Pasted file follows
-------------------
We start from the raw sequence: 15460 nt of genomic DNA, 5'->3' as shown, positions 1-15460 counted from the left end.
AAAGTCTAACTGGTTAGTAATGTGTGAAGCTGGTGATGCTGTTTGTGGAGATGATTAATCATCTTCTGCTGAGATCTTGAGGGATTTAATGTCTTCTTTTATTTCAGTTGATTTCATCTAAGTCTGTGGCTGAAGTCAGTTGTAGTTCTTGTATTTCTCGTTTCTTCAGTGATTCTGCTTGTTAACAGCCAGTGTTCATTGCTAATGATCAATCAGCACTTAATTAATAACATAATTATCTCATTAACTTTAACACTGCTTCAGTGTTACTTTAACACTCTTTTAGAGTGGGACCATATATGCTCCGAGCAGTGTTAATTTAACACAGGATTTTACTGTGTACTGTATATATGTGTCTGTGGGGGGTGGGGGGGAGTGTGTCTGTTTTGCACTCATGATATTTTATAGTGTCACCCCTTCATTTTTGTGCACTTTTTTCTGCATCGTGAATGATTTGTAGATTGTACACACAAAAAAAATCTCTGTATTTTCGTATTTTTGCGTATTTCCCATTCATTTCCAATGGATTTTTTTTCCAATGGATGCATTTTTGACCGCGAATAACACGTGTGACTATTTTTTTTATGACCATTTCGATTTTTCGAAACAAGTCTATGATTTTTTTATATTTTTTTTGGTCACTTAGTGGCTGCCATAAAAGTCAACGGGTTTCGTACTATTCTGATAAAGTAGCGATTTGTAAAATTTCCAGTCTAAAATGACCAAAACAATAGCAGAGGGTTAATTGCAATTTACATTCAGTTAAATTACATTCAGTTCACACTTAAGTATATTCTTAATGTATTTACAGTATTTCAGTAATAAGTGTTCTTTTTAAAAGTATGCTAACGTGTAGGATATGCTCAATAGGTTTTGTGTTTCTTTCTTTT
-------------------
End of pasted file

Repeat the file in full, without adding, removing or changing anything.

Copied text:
We start from the raw sequence: 15460 nt of genomic DNA, 5'->3' as shown, positions 1-15460 counted from the left end.
AAAGTCTAACTGGTTAGTAATGTGTGAAGCTGGTGATGCTGTTTGTGGAGATGATTAATCATCTTCTGCTGAGATCTTGAGGGATTTAATGTCTTCTTTTATTTCAGTTGATTTCATCTAAGTCTGTGGCTGAAGTCAGTTGTAGTTCTTGTATTTCTCGTTTCTTCAGTGATTCTGCTTGTTAACAGCCAGTGTTCATTGCTAATGATCAATCAGCACTTAATTAATAACATAATTATCTCATTAACTTTAACACTGCTTCAGTGTTACTTTAACACTCTTTTAGAGTGGGACCATATATGCTCCGAGCAGTGTTAATTTAACACAGGATTTTACTGTGTACTGTATATATGTGTCTGTGGGGGGTGGGGGGGAGTGTGTCTGTTTTGCACTCATGATATTTTATAGTGTCACCCCTTCATTTTTGTGCACTTTTTTCTGCATCGTGAATGATTTGTAGATTGTACACACAAAAAAAATCTCTGTATTTTCGTATTTTTGCGTATTTCCCATTCATTTCCAATGGATTTTTTTTCCAATGGATGCATTTTTGACCGCGAATAACACGTGTGACTATTTTTTTTATGACCATTTCGATTTTTCGAAACAAGTCTATGATTTTTTTATATTTTTTTTGGTCACTTAGTGGCTGCCATAAAAGTCAACGGGTTTCGTACTATTCTGATAAAGTAGCGATTTGTAAAATTTCCAGTCTAAAATGACCAAAACAATAGCAGAGGGTTAATTGCAATTTACATTCAGTTAAATTACATTCAGTTCACACTTAAGTATATTCTTAATGTATTTACAGTATTTCAGTAATAAGTGTTCTTTTTAAAAGTATGCTAACGTGTAGGATATGCTCAATAGGTTTTGTGTTTCTTTCTTTT